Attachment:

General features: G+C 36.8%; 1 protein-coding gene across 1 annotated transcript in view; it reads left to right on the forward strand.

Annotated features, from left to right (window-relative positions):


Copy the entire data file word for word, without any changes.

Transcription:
General features: G+C 36.8%; 1 protein-coding gene across 1 annotated transcript in view; it reads left to right on the forward strand.

Annotated features, from left to right (window-relative positions):